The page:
ELECTION 2024/Terry Gou continues push to unite opposition, but mum on the bottom line
Taipei, Sept. 17 (CNA) Foxconn founder Terry Gou's (郭台銘) presidential campaign said Sunday that Gou is in the race to "unite the opposition," but declined to say if he would accept any arrangement that did not feature himself at the top of the ticket.
Campaign spokesman Huang Shih-hsiu (黃士修) made the remarks after Gou and his running mate, actress Tammy Lai (賴佩霞), registered to begin a signature drive to qualify for next year's presidential ballot.
Speaking to reporters, Huang said that while Lai is as important as anyone on Taiwan's political scene, she would be entirely willing to bow out from the race if Gou achieved his goal of consolidating the opposition.
If the Kuomintang (KMT) and the Taiwan People's Party (TPP) agree to nominate "the strongest presidential ticket," Gou will directly register as the parties' nominee, and there will be no need for him to submit signatures to get on the ballot as an independent, Huang said, without elaborating on how this would happen.
When asked whether Gou would insist on being part of any joint opposition presidential ticket, Huang told CNA that Gou's political movement, the "mainstream public opinion alliance," did not have any pre-set position on the matter.
However, Terry Gou is confident that he is the best candidate, and will engage in "healthy competition" to prove so, Huang said.
To qualify for Taiwan's presidential ballot as an independent, Gou will need to obtain the signatures of at least 1.5 percent of voters from the previous presidential election -- or 289,667 signatures -- by Nov. 2.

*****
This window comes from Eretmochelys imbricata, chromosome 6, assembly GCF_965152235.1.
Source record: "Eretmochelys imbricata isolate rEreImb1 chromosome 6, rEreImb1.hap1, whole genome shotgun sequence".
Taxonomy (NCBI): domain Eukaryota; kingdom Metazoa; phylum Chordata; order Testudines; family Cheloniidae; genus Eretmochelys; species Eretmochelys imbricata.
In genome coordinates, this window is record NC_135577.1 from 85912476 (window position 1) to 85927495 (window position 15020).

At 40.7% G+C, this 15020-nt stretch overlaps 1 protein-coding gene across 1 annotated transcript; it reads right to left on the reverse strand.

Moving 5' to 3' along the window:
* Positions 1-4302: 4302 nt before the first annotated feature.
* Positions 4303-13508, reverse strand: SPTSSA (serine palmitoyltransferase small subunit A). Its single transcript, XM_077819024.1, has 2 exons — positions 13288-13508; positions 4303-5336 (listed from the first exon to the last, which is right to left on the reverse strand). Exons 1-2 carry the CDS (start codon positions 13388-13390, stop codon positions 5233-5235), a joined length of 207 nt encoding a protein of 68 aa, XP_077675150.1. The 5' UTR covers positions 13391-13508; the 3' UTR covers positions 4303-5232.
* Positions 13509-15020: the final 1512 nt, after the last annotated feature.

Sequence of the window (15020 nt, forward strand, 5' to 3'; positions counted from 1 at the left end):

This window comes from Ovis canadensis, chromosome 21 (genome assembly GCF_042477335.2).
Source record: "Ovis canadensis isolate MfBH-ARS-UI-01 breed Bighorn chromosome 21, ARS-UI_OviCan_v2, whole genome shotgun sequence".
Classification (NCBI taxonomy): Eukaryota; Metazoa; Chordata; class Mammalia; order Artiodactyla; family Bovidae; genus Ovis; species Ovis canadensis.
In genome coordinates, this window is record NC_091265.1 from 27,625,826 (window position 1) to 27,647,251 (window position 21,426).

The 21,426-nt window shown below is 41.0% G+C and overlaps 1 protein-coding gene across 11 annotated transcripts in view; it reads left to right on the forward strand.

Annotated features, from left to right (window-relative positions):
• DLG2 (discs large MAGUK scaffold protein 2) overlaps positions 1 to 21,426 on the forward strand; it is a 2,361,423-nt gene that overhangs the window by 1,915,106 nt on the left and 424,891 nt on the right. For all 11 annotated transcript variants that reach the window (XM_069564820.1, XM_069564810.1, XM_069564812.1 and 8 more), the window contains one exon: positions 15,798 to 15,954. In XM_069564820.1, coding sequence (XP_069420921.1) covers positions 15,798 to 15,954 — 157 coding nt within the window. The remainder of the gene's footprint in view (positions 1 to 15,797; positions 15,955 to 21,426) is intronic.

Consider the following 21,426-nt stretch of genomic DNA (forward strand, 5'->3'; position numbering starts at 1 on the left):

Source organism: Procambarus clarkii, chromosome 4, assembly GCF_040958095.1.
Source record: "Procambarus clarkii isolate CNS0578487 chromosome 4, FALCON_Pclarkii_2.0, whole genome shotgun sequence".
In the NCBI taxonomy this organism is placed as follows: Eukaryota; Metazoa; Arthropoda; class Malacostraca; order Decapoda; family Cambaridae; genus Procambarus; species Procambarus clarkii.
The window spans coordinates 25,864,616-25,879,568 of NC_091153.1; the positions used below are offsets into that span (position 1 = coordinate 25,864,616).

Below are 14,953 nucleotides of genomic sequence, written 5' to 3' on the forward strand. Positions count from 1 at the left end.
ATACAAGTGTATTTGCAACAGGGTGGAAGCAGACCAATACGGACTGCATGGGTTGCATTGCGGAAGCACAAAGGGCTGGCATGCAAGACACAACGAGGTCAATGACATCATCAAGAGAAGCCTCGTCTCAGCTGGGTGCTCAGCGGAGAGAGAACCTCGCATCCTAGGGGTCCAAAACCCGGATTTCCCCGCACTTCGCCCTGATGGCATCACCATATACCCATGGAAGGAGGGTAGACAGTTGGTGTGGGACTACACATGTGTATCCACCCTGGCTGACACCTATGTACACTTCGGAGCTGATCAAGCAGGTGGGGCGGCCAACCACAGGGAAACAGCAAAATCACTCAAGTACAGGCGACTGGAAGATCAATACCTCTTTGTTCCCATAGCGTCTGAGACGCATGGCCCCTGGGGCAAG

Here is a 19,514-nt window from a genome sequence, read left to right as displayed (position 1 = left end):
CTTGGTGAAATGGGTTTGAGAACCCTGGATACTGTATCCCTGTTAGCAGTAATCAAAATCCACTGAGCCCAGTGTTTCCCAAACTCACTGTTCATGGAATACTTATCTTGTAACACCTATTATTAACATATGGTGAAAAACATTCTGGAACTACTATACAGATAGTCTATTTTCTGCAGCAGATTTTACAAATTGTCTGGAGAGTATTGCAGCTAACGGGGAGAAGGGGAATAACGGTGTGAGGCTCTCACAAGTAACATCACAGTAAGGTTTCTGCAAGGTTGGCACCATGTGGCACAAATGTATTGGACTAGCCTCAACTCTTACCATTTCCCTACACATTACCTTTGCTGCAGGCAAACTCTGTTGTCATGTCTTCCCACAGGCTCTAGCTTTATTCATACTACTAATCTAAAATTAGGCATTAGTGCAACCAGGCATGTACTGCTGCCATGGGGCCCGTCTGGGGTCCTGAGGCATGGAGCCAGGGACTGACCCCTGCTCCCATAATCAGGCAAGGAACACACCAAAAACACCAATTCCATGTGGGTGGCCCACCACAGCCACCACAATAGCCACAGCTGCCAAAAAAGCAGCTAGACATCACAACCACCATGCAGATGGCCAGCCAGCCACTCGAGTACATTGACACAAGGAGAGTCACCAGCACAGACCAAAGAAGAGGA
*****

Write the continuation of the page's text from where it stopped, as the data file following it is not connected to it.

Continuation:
If he does qualify, he will also have to overcome recent opinion polls, which have shown him in a distant fourth with support at around 10 percent.
For months, Vice President Lai Ching-te (賴清德) of the Democratic Progressive Party has led presidential opinion polls, while Gou's competitors in the opposition -- the KMT's Hou Yu-ih (侯友宜) and the TPP's Ko Wen-je (柯文哲) -- have jockeyed for second place.
Gou launched his independent presidential run last month after unsuccessfully campaigning for the KMT's nomination, for the second time, and despite having quit the party in 2019.
When asked on Sunday about Gou's maneuvering, a KMT official responded the party's position "was very simple: the Kuomintang has its own presidential candidate, and it has strict party discipline."
The official, who asked to remain anonymous, said the KMT was planning to "give the cold shoulder" to Gou's efforts to unite opposition parties, though it will continue to monitor the status of his signature drive.
Taiwan will hold its presidential and legislative elections on Jan. 13, 2024.
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